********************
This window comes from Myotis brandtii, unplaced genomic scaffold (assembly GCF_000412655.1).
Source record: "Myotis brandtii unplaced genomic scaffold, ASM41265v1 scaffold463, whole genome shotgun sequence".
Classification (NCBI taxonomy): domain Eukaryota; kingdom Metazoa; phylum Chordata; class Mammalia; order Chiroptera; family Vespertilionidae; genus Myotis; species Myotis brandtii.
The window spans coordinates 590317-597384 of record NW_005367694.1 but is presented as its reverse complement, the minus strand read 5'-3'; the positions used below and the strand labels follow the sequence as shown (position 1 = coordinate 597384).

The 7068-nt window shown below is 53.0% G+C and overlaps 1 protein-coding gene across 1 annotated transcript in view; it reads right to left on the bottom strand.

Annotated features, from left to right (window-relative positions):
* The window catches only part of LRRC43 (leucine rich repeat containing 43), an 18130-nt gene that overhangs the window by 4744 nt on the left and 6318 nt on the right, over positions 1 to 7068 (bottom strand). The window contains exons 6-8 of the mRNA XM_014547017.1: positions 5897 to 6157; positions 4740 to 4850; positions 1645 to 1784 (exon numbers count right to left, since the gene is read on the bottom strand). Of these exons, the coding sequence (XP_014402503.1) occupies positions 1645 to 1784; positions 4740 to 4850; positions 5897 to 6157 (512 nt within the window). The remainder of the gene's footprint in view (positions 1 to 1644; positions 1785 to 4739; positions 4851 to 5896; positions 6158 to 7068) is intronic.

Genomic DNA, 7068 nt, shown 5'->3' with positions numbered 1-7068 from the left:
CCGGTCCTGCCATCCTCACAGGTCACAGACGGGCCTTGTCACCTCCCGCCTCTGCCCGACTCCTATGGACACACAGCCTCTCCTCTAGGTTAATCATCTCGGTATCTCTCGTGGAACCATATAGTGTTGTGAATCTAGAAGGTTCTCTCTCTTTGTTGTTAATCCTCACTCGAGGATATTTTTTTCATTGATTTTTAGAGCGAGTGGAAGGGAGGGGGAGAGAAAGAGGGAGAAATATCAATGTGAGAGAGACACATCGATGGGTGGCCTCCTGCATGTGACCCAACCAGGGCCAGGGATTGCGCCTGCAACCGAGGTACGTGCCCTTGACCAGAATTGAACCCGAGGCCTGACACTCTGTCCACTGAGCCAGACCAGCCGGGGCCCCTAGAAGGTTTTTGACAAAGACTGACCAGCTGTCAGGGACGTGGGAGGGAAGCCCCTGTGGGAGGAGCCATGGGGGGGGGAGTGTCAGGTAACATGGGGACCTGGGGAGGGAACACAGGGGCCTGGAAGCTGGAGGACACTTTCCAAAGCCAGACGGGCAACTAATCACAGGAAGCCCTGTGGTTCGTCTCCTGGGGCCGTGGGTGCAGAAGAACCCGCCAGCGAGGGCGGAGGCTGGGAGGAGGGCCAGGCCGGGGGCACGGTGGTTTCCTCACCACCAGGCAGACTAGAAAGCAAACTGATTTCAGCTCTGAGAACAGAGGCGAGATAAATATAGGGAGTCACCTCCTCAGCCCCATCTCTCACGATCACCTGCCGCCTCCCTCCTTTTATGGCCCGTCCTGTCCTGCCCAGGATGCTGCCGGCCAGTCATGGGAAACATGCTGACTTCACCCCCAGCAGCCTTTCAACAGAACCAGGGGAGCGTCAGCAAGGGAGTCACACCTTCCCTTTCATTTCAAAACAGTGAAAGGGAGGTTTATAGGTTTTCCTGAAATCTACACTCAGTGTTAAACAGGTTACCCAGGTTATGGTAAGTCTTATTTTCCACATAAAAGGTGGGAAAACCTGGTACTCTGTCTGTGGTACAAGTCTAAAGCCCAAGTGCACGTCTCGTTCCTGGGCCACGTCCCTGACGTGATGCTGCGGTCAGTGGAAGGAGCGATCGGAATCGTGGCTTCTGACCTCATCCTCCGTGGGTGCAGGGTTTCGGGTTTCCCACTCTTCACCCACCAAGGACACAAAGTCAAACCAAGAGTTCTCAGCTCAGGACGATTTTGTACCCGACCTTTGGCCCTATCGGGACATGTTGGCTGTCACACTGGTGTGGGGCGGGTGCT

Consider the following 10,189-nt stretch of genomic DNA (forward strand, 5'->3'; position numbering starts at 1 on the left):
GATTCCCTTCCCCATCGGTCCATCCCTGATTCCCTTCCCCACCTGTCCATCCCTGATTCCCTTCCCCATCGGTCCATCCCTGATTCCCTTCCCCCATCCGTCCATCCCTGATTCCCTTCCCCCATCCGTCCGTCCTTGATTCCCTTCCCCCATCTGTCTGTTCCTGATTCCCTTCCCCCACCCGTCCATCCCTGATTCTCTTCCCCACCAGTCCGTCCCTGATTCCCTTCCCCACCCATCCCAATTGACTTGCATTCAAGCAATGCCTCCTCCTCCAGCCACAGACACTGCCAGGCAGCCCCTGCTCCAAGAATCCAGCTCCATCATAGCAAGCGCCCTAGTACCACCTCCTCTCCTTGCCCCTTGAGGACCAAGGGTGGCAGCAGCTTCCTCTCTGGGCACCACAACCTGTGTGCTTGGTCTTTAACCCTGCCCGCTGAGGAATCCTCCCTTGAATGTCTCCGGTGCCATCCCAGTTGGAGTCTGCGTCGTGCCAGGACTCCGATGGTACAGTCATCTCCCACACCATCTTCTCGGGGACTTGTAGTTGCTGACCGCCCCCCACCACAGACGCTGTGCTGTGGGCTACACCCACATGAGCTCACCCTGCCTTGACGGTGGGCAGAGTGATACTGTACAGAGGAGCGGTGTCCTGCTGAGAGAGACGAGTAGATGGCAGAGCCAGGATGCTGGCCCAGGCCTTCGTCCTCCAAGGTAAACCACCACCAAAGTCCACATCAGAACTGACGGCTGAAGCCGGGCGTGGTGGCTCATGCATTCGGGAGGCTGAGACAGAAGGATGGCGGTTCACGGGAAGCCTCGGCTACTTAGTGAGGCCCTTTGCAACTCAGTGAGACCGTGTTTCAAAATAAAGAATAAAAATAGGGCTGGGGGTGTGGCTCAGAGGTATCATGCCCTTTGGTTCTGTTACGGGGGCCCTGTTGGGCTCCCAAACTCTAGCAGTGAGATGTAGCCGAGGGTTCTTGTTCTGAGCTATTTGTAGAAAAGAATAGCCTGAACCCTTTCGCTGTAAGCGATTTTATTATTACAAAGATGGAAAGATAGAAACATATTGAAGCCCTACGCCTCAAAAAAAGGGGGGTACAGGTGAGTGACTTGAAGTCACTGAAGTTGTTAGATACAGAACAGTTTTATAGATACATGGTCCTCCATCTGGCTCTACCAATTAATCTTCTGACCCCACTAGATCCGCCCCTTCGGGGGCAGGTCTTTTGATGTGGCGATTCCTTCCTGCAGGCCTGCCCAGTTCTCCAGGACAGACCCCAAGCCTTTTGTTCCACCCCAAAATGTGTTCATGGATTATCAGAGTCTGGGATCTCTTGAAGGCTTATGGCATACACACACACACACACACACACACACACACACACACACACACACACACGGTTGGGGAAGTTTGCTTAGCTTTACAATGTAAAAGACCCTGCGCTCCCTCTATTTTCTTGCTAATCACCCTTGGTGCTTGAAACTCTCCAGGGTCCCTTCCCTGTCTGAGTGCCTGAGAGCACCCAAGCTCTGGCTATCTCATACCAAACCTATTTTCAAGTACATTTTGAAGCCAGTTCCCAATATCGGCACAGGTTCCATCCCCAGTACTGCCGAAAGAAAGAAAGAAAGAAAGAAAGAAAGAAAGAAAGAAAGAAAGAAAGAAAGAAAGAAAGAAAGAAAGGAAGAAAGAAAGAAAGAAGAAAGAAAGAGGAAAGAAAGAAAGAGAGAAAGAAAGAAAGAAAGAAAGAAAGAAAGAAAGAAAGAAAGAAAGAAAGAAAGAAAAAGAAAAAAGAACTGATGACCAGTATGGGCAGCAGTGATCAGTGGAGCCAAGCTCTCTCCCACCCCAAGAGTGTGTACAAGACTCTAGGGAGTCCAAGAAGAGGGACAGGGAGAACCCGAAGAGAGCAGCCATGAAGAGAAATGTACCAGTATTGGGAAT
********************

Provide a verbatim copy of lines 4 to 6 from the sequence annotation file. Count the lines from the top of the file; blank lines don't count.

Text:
The window spans coordinates 590317-597384 of record NW_005367694.1 but is presented as its reverse complement, the minus strand read 5'-3'; the positions used below and the strand labels follow the sequence as shown (position 1 = coordinate 597384).

The 7068-nt window shown below is 53.0% G+C and overlaps 1 protein-coding gene across 1 annotated transcript in view; it reads right to left on the bottom strand.

Annotated features, from left to right (window-relative positions):